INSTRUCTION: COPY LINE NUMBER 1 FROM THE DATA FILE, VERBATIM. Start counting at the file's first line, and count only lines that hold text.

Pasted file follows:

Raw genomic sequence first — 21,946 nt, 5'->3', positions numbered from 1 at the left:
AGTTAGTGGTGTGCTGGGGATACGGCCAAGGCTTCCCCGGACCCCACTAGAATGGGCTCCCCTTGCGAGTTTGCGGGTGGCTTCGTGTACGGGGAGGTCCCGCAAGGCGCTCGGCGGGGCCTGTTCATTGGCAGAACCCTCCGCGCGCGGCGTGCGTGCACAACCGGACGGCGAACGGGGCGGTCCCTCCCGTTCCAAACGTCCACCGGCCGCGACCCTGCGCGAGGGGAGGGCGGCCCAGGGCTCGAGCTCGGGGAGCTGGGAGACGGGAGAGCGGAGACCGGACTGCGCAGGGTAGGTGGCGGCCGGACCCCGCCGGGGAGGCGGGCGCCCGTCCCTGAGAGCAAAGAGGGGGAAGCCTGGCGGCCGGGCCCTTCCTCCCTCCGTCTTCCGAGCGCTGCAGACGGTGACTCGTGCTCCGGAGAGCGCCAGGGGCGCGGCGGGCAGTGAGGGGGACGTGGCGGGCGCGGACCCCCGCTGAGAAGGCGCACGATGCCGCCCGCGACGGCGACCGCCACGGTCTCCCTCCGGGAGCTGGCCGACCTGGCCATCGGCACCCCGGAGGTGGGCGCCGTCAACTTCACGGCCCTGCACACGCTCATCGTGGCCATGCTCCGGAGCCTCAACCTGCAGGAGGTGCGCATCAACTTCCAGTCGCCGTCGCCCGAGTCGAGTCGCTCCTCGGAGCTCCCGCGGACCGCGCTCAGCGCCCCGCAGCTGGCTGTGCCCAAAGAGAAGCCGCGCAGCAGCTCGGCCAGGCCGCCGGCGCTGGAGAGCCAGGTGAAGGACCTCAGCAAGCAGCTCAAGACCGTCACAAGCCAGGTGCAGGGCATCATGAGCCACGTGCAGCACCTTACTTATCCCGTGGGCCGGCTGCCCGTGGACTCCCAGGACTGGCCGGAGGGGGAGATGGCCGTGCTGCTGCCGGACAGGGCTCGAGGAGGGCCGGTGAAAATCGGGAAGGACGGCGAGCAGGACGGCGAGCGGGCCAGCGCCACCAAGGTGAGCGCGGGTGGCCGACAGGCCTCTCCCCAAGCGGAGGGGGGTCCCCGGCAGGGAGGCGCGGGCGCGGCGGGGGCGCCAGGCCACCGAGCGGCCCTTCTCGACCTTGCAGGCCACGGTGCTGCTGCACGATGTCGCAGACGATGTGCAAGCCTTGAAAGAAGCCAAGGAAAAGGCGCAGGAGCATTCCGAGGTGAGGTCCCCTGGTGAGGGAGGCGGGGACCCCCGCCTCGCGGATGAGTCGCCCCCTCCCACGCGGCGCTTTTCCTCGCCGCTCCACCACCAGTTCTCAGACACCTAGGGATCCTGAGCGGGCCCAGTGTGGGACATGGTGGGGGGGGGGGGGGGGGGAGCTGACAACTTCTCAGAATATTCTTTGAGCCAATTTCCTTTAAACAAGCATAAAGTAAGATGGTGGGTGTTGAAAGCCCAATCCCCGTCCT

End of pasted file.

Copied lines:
Raw genomic sequence first — 21,946 nt, 5'->3', positions numbered from 1 at the left: